Living in ‘The Moment’ is on the horizon

Perhaps the most talked about building in Madison in recent months is still standing at 131 W. Wilson St., but if everything goes smoothly, a nearly three-year process of approval, demolition, and reconstruction will lead to one of Madison’s most modern, amenity-rich apartment buildings.

Today, developer Terrence Wall, president and CEO of T. Wall Enterprises, expects to present initial plans for a 15-story building with 263 multifamily units, three stories of underground parking, and commercial elements on the first and second floor. To be named The Moment, it would eventually replace an existing building that once housed Paisan’s restaurant and was closed when the city of Madison deemed it unsafe to occupy.

As the project goes before the Madison Urban Design Commission, the property is already zoned for multifamily use. According to project manager Jake Bunz, the first story will feature Wilson Street frontage and retail space in the form of a coffee shop, and the second story will have approximately 5,000 square feet of commercial space split between a fitness center and a yet-to-be-named office tenant, plus several of the building’s special amenities and several apartments. Meanwhile, floors three through 15 will feature well apportioned, mostly market-rate apartment units.

Wall says the proposed 377,351-square-foot structure would be “the best apartment building in town” in terms of its quality, construction, and finishes. “The amenity package is enormous,” he adds. “This is intended to be really nice. It kind of sets a new class of building.”

Living in The Moment

The building outline features a unit mix of 32 micros, 75 studios, 48 one-bedroom, 69 two-bedroom units, and 13 three-bedroom units. An additional 25 one-bedroom units would feature a den, as would one of the two-bedroom units. Each apartment will have an outdoor balcony and the top floor will feature a wrap-around balcony. Penthouse suites on the top floor will be larger and more luxurious with floor-to-ceiling glass, luxury brand appliances, and other amenities to be “quite a step up from the standard units,” Wall says.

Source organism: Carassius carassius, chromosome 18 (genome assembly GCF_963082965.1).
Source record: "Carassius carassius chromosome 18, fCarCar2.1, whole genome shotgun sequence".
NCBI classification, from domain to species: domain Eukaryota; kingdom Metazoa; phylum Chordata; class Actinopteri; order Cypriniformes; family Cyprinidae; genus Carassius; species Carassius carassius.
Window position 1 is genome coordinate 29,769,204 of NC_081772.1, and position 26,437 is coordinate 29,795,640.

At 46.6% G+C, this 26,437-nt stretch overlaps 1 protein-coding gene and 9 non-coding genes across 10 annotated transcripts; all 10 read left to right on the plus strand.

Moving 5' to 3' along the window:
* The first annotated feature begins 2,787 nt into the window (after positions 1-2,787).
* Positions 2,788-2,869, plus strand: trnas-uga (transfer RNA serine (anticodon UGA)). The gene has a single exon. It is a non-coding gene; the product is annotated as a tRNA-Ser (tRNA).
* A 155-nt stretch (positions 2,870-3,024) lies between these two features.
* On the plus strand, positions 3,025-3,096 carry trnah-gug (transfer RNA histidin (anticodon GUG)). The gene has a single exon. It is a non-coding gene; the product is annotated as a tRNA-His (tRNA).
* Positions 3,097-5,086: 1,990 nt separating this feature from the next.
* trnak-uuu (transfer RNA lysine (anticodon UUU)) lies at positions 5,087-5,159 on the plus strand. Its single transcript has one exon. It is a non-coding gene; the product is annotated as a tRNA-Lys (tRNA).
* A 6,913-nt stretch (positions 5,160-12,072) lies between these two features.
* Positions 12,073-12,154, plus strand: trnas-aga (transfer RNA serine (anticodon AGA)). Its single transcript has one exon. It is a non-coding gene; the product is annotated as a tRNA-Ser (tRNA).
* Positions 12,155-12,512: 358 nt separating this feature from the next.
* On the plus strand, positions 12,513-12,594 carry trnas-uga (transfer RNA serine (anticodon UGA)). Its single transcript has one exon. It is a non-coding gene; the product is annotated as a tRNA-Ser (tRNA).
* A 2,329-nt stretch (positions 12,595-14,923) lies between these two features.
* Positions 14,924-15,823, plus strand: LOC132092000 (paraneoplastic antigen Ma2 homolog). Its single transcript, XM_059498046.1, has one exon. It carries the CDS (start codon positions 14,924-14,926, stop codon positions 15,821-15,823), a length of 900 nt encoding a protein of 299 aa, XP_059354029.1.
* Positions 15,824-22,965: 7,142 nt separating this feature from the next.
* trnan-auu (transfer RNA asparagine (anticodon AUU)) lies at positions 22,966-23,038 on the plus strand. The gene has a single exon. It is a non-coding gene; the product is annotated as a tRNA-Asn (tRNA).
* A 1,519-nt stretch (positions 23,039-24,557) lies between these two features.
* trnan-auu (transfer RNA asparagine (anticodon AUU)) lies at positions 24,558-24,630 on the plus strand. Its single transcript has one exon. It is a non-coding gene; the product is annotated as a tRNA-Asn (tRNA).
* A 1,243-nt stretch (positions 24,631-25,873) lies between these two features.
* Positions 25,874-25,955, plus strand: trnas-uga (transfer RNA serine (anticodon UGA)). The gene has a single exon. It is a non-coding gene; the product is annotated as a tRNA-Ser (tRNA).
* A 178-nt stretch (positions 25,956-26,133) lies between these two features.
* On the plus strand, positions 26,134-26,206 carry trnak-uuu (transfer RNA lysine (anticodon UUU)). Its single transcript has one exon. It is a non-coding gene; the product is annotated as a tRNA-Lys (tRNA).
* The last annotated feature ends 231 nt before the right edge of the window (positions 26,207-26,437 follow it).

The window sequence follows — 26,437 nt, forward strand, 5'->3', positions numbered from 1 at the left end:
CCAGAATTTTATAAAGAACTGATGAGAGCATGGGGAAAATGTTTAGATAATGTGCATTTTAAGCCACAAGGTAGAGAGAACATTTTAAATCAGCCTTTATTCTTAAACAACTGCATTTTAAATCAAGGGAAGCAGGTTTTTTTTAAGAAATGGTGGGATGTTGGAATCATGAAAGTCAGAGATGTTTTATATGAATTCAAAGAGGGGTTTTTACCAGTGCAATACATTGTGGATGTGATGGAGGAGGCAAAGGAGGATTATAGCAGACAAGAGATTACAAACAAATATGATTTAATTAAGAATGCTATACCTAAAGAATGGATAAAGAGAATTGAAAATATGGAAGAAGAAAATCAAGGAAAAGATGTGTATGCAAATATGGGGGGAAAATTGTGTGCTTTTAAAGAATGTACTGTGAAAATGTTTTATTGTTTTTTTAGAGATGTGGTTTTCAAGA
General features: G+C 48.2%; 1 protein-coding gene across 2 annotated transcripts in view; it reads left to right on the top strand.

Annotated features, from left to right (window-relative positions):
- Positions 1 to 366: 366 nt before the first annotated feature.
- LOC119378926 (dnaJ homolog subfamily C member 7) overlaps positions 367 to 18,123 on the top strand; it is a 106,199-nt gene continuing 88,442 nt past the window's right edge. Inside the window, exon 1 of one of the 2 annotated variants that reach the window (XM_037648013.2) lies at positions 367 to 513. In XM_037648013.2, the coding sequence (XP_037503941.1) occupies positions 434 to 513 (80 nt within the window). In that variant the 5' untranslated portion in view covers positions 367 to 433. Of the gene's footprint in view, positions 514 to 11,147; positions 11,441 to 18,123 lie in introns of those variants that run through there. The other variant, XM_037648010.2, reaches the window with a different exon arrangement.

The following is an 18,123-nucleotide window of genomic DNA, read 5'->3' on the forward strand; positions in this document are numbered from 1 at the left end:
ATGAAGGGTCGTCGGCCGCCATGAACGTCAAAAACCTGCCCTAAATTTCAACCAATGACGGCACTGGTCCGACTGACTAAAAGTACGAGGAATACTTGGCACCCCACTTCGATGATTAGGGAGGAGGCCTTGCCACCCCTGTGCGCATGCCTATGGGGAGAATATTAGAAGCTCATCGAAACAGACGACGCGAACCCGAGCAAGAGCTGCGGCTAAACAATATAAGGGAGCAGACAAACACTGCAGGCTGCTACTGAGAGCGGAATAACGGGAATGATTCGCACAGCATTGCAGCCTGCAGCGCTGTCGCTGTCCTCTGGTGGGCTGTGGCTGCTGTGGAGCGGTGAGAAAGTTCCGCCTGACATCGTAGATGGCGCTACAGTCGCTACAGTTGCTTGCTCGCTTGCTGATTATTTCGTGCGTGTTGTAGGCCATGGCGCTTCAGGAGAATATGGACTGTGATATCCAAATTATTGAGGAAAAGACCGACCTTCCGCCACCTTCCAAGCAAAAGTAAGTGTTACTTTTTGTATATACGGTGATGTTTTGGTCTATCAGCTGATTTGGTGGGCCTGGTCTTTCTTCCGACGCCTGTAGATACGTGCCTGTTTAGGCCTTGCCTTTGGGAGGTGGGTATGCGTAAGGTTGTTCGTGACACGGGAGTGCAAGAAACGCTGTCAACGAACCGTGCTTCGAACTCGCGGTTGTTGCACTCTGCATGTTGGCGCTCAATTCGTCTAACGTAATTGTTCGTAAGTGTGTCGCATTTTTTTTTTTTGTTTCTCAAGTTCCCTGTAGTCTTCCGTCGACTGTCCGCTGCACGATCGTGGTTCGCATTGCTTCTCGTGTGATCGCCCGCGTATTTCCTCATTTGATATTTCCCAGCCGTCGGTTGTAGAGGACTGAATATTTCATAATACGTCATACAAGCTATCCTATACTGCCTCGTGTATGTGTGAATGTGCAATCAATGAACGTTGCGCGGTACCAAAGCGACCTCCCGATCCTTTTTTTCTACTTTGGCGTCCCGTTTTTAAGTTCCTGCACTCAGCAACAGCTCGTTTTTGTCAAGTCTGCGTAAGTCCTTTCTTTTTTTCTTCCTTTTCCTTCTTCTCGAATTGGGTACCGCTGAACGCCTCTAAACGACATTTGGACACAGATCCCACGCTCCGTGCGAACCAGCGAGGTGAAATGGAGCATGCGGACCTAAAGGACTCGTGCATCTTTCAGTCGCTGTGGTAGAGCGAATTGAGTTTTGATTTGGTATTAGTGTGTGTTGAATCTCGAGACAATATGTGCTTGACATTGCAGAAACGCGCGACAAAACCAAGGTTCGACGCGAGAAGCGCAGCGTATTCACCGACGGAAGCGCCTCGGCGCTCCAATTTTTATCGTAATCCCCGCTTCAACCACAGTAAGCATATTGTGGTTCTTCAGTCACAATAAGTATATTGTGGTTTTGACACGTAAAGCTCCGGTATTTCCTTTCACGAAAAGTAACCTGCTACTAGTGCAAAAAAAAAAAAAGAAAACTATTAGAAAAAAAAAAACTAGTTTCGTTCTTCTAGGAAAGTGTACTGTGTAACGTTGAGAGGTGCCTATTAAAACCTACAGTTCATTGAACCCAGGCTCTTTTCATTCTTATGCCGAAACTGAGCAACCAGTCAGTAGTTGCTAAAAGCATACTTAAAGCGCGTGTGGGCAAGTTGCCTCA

The second floor also will include an outdoor pool and hot tub. The fitness center will have a yoga studio and outdoor turf area, and business professionals would have access to a coworking lounge with private meeting rooms with TV screens set up for Zoom calls.

Other building amenities include an indoor lounge, a movie theater room, a sauna and/or steam room, a catering kitchen and dining room, a bar area and community game room, and a golf simulator.

Wall says the new structure also will be built with the community’s energy future in mind. Of the roughly 251 underground parking stalls, 10% initially will have electric vehicle charging stations while 100% will be wired to accommodate future EV charging stations. “The building is being built so that we later can install more charging stations to get to 100% of the parking,” states Wall, who notes his company will partner with Madison Gas and Electric on this aspect of the project. “We just think that eventually, most cars will be electric, and you have to build the building that way.”